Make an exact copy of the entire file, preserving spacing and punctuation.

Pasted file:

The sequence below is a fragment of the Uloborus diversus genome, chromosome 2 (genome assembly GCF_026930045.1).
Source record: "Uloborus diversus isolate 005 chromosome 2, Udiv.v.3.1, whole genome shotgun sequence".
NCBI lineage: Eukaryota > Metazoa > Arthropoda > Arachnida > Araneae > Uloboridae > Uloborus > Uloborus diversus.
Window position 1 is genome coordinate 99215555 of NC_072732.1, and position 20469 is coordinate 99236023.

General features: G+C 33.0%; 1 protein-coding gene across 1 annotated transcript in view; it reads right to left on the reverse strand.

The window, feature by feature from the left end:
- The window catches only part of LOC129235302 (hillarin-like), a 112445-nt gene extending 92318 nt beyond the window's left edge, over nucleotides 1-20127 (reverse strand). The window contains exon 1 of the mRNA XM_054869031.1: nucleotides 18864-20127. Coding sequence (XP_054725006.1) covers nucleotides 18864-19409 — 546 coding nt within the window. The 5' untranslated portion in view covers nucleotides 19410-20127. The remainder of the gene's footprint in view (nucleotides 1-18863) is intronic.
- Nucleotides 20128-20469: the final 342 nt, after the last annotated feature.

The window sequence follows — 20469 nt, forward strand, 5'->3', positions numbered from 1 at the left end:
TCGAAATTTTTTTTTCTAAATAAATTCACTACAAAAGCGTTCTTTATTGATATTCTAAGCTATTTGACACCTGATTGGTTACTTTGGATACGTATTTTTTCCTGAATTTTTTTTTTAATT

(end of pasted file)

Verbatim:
The sequence below is a fragment of the Uloborus diversus genome, chromosome 2 (genome assembly GCF_026930045.1).
Source record: "Uloborus diversus isolate 005 chromosome 2, Udiv.v.3.1, whole genome shotgun sequence".
NCBI lineage: Eukaryota > Metazoa > Arthropoda > Arachnida > Araneae > Uloboridae > Uloborus > Uloborus diversus.
Window position 1 is genome coordinate 99215555 of NC_072732.1, and position 20469 is coordinate 99236023.

General features: G+C 33.0%; 1 protein-coding gene across 1 annotated transcript in view; it reads right to left on the reverse strand.

The window, feature by feature from the left end:
- The window catches only part of LOC129235302 (hillarin-like), a 112445-nt gene extending 92318 nt beyond the window's left edge, over nucleotides 1-20127 (reverse strand). The window contains exon 1 of the mRNA XM_054869031.1: nucleotides 18864-20127. Coding sequence (XP_054725006.1) covers nucleotides 18864-19409 — 546 coding nt within the window. The 5' untranslated portion in view covers nucleotides 19410-20127. The remainder of the gene's footprint in view (nucleotides 1-18863) is intronic.
- Nucleotides 20128-20469: the final 342 nt, after the last annotated feature.

The window sequence follows — 20469 nt, forward strand, 5'->3', positions numbered from 1 at the left end:
TCGAAATTTTTTTTTCTAAATAAATTCACTACAAAAGCGTTCTTTATTGATATTCTAAGCTATTTGACACCTGATTGGTTACTTTGGATACGTATTTTTTCCTGAATTTTTTTTTTAATT